The dimming of KIC 8462852: Comet cluster or alien megastructure?



Just read this article at Popular Science. It's pretty cool:

Here's the basic gist:

The Kepler space telescope, whose mission is to try to find alien life on distant planets, spent four years monitoring over 150,000 stars. Out of them all, one, in particular, was exhibiting irregular behavior.

Kepler was looking for planets by detecting when a star would dim. The dimming indicated when a planet would pass in front of it. When detected, the following behavior is normally very predictable: The dimming would take place for as short as a few hours, or as long as a few days, and typically repeat itself every 365 days.

The star in question, named KIC 8462852, did not behave as predicted. Instead of dimming for those short durations of time, it stays dark for anywhere between 5 and 80 days.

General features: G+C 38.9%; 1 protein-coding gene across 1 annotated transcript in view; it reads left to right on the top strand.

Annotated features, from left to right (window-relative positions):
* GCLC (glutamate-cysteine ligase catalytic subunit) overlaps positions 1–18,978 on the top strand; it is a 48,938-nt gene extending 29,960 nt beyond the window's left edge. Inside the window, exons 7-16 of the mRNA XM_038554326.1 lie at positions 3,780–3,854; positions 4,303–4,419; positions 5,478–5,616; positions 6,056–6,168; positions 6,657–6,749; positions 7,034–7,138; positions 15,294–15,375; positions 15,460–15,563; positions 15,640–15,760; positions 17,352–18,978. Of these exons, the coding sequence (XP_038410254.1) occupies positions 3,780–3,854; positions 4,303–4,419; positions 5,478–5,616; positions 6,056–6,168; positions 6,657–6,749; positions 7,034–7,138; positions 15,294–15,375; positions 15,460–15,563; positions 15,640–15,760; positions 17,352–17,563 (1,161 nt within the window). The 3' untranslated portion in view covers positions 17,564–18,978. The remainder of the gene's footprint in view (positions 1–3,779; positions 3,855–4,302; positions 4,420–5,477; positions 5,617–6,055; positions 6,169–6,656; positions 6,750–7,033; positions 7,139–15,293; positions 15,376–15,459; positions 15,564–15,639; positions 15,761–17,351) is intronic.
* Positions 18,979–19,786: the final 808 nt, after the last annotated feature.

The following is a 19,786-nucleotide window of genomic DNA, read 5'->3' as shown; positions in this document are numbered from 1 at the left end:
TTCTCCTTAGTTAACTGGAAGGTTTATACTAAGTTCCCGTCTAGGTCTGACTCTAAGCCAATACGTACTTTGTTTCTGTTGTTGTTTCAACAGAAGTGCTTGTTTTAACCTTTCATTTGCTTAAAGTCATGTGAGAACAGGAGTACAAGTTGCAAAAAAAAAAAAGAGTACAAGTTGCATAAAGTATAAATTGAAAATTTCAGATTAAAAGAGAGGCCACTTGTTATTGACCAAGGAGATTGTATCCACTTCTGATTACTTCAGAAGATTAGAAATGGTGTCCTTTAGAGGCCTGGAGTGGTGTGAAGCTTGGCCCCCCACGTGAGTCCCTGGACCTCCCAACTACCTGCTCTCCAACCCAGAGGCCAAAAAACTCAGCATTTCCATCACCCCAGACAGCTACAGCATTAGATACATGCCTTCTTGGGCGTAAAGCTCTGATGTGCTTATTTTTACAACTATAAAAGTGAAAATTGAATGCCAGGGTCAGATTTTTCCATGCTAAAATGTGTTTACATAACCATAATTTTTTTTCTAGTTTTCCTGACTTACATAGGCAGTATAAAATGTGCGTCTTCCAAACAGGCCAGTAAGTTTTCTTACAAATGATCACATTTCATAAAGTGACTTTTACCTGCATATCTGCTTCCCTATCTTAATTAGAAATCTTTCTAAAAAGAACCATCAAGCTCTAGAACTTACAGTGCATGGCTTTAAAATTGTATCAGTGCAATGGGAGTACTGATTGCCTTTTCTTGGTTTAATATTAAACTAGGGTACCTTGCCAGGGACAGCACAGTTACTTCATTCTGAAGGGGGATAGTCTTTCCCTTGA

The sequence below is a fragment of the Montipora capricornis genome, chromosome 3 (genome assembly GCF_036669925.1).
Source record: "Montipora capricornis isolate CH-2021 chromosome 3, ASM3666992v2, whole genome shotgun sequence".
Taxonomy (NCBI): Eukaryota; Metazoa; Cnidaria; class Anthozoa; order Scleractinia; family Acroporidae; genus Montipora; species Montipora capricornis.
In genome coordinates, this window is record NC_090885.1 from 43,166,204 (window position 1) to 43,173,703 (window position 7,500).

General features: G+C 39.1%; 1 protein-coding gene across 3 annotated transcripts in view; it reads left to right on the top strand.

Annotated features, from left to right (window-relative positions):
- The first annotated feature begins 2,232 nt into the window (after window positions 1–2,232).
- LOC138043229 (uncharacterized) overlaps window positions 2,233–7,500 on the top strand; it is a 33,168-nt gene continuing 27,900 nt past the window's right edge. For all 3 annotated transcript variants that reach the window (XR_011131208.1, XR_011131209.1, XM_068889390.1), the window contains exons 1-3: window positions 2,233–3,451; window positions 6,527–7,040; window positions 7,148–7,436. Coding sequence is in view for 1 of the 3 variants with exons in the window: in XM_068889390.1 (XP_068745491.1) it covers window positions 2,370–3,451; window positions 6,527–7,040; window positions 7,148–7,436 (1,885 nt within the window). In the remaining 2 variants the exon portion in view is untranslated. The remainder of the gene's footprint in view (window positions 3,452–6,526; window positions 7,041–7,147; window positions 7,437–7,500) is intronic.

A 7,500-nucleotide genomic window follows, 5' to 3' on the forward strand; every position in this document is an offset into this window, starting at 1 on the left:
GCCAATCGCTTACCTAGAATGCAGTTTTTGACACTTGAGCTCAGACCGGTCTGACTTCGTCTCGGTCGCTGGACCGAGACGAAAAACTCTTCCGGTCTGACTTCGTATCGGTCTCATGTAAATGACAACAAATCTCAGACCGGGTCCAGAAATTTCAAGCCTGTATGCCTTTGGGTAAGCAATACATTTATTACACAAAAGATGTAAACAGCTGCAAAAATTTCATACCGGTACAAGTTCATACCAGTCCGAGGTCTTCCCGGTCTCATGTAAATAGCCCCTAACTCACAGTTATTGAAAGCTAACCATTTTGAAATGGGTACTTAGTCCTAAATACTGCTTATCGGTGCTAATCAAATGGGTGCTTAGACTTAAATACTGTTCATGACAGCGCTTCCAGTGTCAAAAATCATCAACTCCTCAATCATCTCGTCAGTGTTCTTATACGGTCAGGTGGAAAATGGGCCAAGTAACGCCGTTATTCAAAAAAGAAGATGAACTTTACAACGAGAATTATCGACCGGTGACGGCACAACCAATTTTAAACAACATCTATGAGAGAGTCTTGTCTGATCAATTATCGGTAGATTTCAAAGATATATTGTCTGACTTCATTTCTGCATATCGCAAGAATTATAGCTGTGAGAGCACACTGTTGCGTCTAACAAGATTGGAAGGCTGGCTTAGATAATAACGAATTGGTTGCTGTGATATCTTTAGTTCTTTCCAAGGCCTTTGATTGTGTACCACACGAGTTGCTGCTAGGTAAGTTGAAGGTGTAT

Scientists, as they're wont to do, scrambled to come up with theories that explain this phenomena. The best that they could do was to claim that perhaps it's a massive cluster of comets. Like, an insanely large group of them that have been pulled into the star's orbit. A champagne supernova like none other.

Thankfully, there is another hypothesis. Legitimate scientists, not goofball weirdoes, think it might be an alien megastructure. Perhaps a giant machine that collects energy from the star. An Elon Musk-esque Solar City device with a few thousand years of advanced engineering behind it.

Whatever it is, I'm going to be obsessed with it until more information becomes available.

What do you think, Vergers?

Image by: ESO/M. Kornmesser licensed under the Creative Commons Attribution 4.0 International